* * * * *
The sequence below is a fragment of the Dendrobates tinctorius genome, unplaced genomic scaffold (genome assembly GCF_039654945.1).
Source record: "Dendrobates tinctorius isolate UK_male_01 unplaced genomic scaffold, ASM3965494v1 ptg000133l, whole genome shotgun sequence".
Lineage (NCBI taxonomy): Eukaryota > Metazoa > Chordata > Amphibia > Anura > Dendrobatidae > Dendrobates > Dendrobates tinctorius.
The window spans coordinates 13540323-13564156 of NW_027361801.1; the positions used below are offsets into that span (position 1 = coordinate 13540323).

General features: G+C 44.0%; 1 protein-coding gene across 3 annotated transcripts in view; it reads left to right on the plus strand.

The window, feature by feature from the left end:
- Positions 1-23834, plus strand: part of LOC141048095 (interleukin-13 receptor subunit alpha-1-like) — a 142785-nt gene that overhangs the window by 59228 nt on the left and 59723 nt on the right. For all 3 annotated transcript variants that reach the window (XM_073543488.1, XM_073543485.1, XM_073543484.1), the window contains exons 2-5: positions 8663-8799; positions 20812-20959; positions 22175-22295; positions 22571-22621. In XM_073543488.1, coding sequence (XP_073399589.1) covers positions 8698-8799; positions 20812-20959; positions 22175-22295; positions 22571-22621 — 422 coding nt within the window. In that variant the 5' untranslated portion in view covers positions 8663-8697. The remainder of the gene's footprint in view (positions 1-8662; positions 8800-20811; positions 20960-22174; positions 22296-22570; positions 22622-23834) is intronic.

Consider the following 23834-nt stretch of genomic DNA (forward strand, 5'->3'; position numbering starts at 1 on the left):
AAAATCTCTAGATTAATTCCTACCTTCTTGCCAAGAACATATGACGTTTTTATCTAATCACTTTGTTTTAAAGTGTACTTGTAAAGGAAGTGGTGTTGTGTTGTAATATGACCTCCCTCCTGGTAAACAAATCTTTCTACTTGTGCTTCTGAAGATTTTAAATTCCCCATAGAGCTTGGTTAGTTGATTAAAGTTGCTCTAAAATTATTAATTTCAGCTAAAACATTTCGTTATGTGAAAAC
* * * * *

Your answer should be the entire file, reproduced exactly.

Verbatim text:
The sequence below is a fragment of the Dendrobates tinctorius genome, unplaced genomic scaffold (genome assembly GCF_039654945.1).
Source record: "Dendrobates tinctorius isolate UK_male_01 unplaced genomic scaffold, ASM3965494v1 ptg000133l, whole genome shotgun sequence".
Lineage (NCBI taxonomy): Eukaryota > Metazoa > Chordata > Amphibia > Anura > Dendrobatidae > Dendrobates > Dendrobates tinctorius.
The window spans coordinates 13540323-13564156 of NW_027361801.1; the positions used below are offsets into that span (position 1 = coordinate 13540323).

General features: G+C 44.0%; 1 protein-coding gene across 3 annotated transcripts in view; it reads left to right on the plus strand.

The window, feature by feature from the left end:
- Positions 1-23834, plus strand: part of LOC141048095 (interleukin-13 receptor subunit alpha-1-like) — a 142785-nt gene that overhangs the window by 59228 nt on the left and 59723 nt on the right. For all 3 annotated transcript variants that reach the window (XM_073543488.1, XM_073543485.1, XM_073543484.1), the window contains exons 2-5: positions 8663-8799; positions 20812-20959; positions 22175-22295; positions 22571-22621. In XM_073543488.1, coding sequence (XP_073399589.1) covers positions 8698-8799; positions 20812-20959; positions 22175-22295; positions 22571-22621 — 422 coding nt within the window. In that variant the 5' untranslated portion in view covers positions 8663-8697. The remainder of the gene's footprint in view (positions 1-8662; positions 8800-20811; positions 20960-22174; positions 22296-22570; positions 22622-23834) is intronic.

Consider the following 23834-nt stretch of genomic DNA (forward strand, 5'->3'; position numbering starts at 1 on the left):
AAAATCTCTAGATTAATTCCTACCTTCTTGCCAAGAACATATGACGTTTTTATCTAATCACTTTGTTTTAAAGTGTACTTGTAAAGGAAGTGGTGTTGTGTTGTAATATGACCTCCCTCCTGGTAAACAAATCTTTCTACTTGTGCTTCTGAAGATTTTAAATTCCCCATAGAGCTTGGTTAGTTGATTAAAGTTGCTCTAAAATTATTAATTTCAGCTAAAACATTTCGTTATGTGAAAAC